The nursing home staff does not provide necessary medical services to a resident of the home. Even if the nursing home could not have prevented the fall, if they do not provide immediate and thorough medical evaluation and care after the fall occurs, they could be liable for any effects of the withheld medical care. For example, if a fall causes internal bleeding, which could have been remedied through surgery, but instead leads to death because the nursing home failed to bring the patient to a physician, they could be held liable for wrongful death.
Lack of Supervision
The nursing home staff does not provide adequate supervision to its residents. Failure to provide basic services to its residents, such as assisting them to the bathroom or the shower, can lead to falls when residents attempt to perform these actions on their own. Additionally, some residents have clear risk factors for falls, such as a degenerative disease or poor eyesight, and should be checked frequently to make sure they are quickly assisted if an accident occurs.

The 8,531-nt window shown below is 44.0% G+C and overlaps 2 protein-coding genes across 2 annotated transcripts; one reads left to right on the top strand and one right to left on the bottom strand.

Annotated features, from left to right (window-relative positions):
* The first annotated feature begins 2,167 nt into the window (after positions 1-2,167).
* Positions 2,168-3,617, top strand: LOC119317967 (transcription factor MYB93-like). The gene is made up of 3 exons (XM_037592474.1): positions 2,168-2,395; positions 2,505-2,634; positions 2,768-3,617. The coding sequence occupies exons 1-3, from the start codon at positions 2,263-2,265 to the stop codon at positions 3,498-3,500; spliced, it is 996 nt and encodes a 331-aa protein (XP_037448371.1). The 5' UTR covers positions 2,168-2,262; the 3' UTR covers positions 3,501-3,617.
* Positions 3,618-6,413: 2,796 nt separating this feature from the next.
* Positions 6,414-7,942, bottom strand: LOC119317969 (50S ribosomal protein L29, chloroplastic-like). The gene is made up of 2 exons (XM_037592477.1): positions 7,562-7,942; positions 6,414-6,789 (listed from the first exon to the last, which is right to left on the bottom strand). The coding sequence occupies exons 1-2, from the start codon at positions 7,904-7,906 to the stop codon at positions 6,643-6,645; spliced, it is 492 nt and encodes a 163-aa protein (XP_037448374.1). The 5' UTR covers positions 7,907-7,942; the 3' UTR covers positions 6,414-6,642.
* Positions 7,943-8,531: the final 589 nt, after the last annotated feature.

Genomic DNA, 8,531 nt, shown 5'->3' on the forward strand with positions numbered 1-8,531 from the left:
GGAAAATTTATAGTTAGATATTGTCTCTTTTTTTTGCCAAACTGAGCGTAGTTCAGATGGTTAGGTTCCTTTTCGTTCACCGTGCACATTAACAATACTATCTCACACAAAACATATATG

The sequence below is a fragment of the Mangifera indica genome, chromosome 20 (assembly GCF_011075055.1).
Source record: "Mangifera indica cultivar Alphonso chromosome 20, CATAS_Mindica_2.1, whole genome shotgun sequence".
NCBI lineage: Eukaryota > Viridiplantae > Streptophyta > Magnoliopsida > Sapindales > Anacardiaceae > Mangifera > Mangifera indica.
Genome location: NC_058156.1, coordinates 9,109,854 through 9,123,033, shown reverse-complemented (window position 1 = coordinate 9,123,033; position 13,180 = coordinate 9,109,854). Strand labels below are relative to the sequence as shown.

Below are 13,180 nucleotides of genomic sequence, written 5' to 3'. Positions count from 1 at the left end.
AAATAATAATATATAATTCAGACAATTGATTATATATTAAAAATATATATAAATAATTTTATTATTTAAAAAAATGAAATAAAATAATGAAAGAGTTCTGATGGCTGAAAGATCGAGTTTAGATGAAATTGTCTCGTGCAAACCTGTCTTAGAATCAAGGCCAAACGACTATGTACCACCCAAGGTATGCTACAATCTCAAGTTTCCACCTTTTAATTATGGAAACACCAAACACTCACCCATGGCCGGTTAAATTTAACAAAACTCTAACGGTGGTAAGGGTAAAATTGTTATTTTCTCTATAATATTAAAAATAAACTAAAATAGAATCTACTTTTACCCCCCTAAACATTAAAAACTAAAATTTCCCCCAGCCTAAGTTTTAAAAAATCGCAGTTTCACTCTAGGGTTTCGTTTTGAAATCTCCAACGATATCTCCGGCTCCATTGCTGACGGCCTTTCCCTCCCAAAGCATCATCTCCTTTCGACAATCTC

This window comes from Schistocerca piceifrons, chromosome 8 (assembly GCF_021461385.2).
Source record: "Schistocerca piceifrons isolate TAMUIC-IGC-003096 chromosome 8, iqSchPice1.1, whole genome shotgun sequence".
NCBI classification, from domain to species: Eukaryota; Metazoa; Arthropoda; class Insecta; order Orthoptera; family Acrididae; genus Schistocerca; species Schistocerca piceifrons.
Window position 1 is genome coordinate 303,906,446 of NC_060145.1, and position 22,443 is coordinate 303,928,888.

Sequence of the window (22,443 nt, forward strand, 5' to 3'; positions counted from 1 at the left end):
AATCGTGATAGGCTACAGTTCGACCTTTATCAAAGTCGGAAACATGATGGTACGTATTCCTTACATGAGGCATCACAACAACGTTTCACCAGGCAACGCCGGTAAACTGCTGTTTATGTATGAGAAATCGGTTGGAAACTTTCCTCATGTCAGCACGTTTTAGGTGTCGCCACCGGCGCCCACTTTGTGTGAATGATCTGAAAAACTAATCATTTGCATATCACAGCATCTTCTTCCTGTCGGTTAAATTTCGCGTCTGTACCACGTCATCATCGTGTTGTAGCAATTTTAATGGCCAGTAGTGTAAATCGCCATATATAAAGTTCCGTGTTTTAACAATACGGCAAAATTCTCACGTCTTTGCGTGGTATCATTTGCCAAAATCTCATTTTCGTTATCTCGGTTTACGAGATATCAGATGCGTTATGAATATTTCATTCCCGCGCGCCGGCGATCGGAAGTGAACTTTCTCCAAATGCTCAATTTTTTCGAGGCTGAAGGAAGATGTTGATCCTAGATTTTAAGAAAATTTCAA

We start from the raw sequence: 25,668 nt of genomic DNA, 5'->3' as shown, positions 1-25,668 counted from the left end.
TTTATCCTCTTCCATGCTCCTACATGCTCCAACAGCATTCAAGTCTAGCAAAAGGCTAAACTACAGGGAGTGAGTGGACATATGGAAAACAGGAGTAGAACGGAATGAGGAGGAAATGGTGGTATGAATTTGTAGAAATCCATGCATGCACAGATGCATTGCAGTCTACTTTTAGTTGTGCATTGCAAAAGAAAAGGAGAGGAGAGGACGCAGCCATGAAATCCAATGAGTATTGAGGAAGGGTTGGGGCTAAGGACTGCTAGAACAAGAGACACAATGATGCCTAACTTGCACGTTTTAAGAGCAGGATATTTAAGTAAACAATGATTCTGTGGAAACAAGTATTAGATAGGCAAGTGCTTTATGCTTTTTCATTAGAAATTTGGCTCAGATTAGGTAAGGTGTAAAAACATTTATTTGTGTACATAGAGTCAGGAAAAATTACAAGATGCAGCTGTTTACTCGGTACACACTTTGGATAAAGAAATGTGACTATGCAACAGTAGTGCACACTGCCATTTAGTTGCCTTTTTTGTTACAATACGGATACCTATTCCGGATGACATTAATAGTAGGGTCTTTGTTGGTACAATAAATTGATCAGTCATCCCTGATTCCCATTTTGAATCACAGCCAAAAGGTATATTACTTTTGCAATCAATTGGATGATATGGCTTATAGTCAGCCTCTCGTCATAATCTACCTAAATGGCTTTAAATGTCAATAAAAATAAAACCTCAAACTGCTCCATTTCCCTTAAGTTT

The facility's management hires staff without properly checking their references, background, and training. In addition, if the management fails to thoroughly train their employees in the facility's protocols designed to prevent falls, they may be held responsible. In a related matter, the facility may be negligent if they fail to operate under reasonable, site-specific protocols. For example, if there are not institutional structures in place to ensure that the residents and all safety equipment are checked periodically, the nursing home may find themselves liable.
There are many ways in which a nursing home can be found to be negligent. The nursing home itself is responsible in large part for the actions of its employees, especially if there is any record of improper conduct for the employee. If an employee abuses a resident and physically causes a fall in an altercation, the nursing home may still be liable for its employee's act of abuse. Sometimes, third party companies can also be held responsible for falls. If a hospital contracts any of its staff from outside parties, that company can be liable for the actions of its staff members working within the facility